38

In an algorithm I have to calculate the 75th percentile of a data set whenever I add a value. Right now I am doing this:

  1. Get value x
  2. Insert x in an already sorted array at the back
  3. swap x down until the array is sorted
  4. Read the element at position array[array.size * 3/4]

Point 3 is O(n), and the rest is O(1), but this is still quite slow, especially if the array gets larger. Is there any way to optimize this?

UPDATE

Thanks Nikita! Since I am using C++ this is the solution easiest to implement. Here is the code:

template<class T>
class IterativePercentile {
public:
  /// Percentile has to be in range [0, 1(
  IterativePercentile(double percentile)
    : _percentile(percentile)
  { }

  // Adds a number in O(log(n))
  void add(const T& x) {
    if (_lower.empty() || x <= _lower.front()) {
      _lower.push_back(x);
      std::push_heap(_lower.begin(), _lower.end(), std::less<T>());
    } else {
      _upper.push_back(x);
      std::push_heap(_upper.begin(), _upper.end(), std::greater<T>());
    }

    unsigned size_lower = (unsigned)((_lower.size() + _upper.size()) * _percentile) + 1;
    if (_lower.size() > size_lower) {
      // lower to upper
      std::pop_heap(_lower.begin(), _lower.end(), std::less<T>());
      _upper.push_back(_lower.back());
      std::push_heap(_upper.begin(), _upper.end(), std::greater<T>());
      _lower.pop_back();
    } else if (_lower.size() < size_lower) {
      // upper to lower
      std::pop_heap(_upper.begin(), _upper.end(), std::greater<T>());
      _lower.push_back(_upper.back());
      std::push_heap(_lower.begin(), _lower.end(), std::less<T>());
      _upper.pop_back();
    }            
  }

  /// Access the percentile in O(1)
  const T& get() const {
    return _lower.front();
  }

  void clear() {
    _lower.clear();
    _upper.clear();
  }

private:
  double _percentile;
  std::vector<T> _lower;
  std::vector<T> _upper;
};
5
  • 2
    Nice, I had a similar question at an interview recently. Nikita already gave my answer.
    – Alexandru
    Commented Sep 17, 2010 at 20:49
  • 1
    @Alexandru: Similar != Same :-) I believe the heap solution is not required here. It might work for this: stackoverflow.com/questions/2213707/…, but I think it is a mis-application here.
    – Aryabhatta
    Commented Sep 18, 2010 at 0:04
  • I think there is undefined behavior in: if (_lower.empty() || x <= _lower.front()) { as the order of evaluation is not defined.
    – davide
    Commented Oct 18, 2017 at 11:16
  • @davide The order of evaluation is well defined, if _lower.empty() returns true the right side is not evaluated.
    – martinus
    Commented Oct 18, 2017 at 14:00
  • @martinus You're right, operators && and || are an exception in that they guarantee the order of evaluation. The caveat is that their overloaded counterparts invert or don't guarantee the order of evaluation, depending on wether they are defined as methods, but that's not the case here. I'll reference this excellent answer on SO on the subject.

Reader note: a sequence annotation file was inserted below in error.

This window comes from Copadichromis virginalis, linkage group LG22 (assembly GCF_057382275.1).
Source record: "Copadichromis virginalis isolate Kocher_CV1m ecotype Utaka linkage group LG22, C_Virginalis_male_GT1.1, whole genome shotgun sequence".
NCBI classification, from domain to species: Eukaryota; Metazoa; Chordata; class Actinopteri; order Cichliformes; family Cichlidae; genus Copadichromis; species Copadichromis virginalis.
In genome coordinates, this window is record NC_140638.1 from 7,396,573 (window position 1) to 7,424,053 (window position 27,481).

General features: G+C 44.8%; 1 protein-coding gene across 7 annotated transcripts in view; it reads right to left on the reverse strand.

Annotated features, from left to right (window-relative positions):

– davide
    Commented Oct 18, 2017 at 18:54

6 Answers 6

40

You can do it with two heaps. Not sure if there's a less 'contrived' solution, but this one provides O(logn) time complexity and heaps are also included in standard libraries of most programming languages.

First heap (heap A) contains smallest 75% elements, another heap (heap B) - the rest (biggest 25%). First one has biggest element on the top, second one - smallest.

  1. Adding element.

See if new element x is <= max(A). If it is, add it to heap A, otherwise - to heap B.
Now, if we added x to heap A and it became too big (holds more than 75% of elements), we need to remove biggest element from A (O(logn)) and add it to heap B (also O(logn)).
Similar if heap B became too big.

  1. Finding "0.75 median"

Just take the largest element from A (or smallest from B). Requires O(logn) or O(1) time, depending on heap implementation.

edit
As Dolphin noted, we need to specify precisely how big each heap should be for every n (if we want precise answer). For example, if size(A) = floor(n * 0.75) and size(B) is the rest, then, for every n > 0, array[array.size * 3/4] = min(B).

11
  • but how do you determine if heap A became too big?
    – Hari Menon
    Commented Sep 17, 2010 at 19:47
  • @Raze2dust Heap A should hold approx 75% of elements. If it's size goes beyond that, it became too big. Commented Sep 17, 2010 at 19:48
  • @Raze2dust If you mean, "how to get heap size", it's an O(1) operation :) Commented Sep 17, 2010 at 19:51
  • 1
    I think this idea will work, but I think a few changes are necessary. First, one of the heaps should always have the item you are looking for on it. This way you cann figure out what size each heap should be for a given number of elements heap A=floor(n*.75) and heap B=ceil(n*.25) (in this case). Next, when you add an item, determine which heap needs to grow. If heap A needs to grow and the item is less than the the top of B, add it to A. Otherwise remove the top of B, add it to A, then add the new item to B. (The remove then add would be more efficient as a modify).
    – Dolphin
    Commented Sep 17, 2010 at 20:17
  • 1
    @Nikita - no, just a couple tweaks. Defining which heap should grow makes the add operation slightly simpler (your add can do 3 O(logn) operations (add, remove, add). My suggestion is two (modify, add) in the worst case. It doesn't really matter which heap you choose, but picking the small heap to always have the item will keep the size of the heaps closer, for a (probably insignificant) performance gain.
    – Dolphin